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ABSTRACT: The enzyme acyl-coenzyme A:cholesterol acyltransferase (ACAT) esterifies cholesterol in a variety of tissues. In some animal models, ACAT inhibitors have antiatherosclerotic effects.
We performed intravascular ultrasonography in 408 patients with angiographically documented coronary disease. All patients received usual care for secondary prevention, including statins, if indicated. Patients were randomly assigned to receive the ACAT inhibitor pactimibe (100 mg per day) or matching placebo. Ultrasonography was repeated after 18 months to measure the progression of atherosclerosis.
The primary efficacy variable analyzing the progression of atherosclerosis--the change in percent atheroma volume--was similar in the pactimibe and placebo groups (0.69 percent and 0.59 percent, respectively; P=0.77). However, both secondary efficacy variables assessed by means of intravascular ultrasonography showed unfavorable effects of pactimibe treatment. As compared with baseline values, the normalized total atheroma volume showed significant regression in the placebo group (-5.6 mm3, P=0.001) but not in the pactimibe group (-1.3 mm3, P=0.39; P=0.03 for the comparison between groups). The atheroma volume in the most diseased 10-mm subsegment regressed by 3.2 mm3 in the placebo group, as compared with a decrease of 1.3 mm3 in the pactimibe group (P=0.01). The combined incidence of adverse cardiovascular outcomes was similar in the two groups (P=0.53).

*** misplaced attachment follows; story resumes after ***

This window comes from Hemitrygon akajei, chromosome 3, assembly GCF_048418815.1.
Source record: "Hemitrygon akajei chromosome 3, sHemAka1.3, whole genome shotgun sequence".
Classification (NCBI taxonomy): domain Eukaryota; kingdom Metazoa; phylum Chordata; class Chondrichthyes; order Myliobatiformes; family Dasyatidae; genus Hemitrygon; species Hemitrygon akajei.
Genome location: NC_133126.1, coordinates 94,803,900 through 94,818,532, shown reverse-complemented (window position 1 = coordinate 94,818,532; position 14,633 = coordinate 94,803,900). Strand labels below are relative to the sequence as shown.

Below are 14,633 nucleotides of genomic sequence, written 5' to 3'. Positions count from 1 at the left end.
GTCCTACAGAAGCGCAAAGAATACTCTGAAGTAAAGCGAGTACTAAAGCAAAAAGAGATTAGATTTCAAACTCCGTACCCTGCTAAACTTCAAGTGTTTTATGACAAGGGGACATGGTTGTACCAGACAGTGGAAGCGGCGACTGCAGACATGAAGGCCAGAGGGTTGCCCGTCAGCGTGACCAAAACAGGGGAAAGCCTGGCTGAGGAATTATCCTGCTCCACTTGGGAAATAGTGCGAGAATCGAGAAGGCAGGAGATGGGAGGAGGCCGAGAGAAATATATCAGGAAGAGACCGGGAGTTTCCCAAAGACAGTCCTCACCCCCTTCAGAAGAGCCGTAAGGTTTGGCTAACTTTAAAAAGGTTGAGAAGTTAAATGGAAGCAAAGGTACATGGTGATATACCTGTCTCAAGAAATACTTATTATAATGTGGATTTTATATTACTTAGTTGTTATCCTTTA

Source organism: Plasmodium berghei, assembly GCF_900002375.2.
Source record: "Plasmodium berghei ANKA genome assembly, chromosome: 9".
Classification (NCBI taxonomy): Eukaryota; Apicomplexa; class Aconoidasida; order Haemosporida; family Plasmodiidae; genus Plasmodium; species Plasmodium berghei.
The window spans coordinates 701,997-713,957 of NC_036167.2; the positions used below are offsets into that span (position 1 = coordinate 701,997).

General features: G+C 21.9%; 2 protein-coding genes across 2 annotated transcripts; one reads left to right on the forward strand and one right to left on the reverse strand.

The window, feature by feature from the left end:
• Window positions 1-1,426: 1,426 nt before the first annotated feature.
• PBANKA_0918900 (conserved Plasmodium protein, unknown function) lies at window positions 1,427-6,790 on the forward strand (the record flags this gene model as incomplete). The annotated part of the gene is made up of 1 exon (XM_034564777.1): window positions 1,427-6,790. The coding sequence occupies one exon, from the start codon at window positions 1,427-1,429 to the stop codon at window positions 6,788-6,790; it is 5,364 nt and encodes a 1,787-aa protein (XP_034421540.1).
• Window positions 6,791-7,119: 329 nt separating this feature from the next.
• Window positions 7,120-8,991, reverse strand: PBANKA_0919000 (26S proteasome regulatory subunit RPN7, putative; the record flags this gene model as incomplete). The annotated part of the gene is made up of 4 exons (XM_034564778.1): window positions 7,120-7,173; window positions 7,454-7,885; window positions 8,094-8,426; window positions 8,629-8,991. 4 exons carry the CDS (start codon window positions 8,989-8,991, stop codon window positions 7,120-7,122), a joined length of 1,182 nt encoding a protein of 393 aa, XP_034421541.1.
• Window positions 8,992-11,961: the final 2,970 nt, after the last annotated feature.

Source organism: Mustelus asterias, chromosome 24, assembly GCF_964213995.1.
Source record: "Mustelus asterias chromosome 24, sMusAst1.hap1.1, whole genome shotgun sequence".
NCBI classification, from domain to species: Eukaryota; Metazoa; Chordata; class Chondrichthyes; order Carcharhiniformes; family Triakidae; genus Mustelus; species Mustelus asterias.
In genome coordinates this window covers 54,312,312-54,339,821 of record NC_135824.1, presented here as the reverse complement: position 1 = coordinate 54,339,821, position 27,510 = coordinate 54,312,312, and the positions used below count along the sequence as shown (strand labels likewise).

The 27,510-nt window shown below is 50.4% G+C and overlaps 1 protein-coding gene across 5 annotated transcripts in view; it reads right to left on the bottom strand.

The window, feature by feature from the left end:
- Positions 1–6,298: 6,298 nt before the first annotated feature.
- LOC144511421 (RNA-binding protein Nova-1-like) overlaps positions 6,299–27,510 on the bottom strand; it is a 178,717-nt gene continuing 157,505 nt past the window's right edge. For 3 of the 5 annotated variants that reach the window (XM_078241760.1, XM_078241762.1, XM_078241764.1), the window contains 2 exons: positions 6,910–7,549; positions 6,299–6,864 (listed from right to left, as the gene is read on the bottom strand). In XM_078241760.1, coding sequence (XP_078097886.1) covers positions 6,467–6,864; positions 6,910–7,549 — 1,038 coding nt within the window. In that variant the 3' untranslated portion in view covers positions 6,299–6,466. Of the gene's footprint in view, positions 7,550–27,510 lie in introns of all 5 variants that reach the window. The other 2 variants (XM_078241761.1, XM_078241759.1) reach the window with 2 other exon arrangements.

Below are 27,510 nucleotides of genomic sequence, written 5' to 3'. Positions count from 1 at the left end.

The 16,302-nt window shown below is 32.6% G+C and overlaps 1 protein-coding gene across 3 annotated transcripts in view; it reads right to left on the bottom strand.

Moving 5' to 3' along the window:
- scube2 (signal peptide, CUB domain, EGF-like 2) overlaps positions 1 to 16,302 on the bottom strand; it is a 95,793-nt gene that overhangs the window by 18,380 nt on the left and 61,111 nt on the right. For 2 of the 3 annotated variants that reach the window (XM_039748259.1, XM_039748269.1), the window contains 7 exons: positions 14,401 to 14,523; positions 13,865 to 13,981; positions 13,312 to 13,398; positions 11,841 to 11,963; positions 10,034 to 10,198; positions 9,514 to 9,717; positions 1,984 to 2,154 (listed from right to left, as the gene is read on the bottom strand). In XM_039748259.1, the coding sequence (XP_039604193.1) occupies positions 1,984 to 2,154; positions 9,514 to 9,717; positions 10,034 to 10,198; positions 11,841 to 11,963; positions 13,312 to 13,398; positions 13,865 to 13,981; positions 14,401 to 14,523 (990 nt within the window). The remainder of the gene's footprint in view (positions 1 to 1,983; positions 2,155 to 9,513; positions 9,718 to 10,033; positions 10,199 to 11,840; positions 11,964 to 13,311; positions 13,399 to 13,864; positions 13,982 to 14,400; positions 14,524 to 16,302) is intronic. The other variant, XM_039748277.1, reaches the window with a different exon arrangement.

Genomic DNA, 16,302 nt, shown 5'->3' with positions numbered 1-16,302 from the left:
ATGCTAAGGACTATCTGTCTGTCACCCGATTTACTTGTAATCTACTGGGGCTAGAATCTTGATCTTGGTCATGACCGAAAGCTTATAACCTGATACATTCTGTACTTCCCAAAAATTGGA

For patients with coronary disease, treatment with an ACAT inhibitor did not improve the primary efficacy variable (percent atheroma volume) and adversely affected two major secondary efficacy measures assessed by intravascular ultrasonography. ACAT inhibition is not an effective strategy for limiting atherosclerosis and may promote atherogenesis. (ClinicalTrials.gov number, NCT00268515.).
New England Journal of Medicine 04/2006; 354(12):1253-63. · 54.42 Impact Factor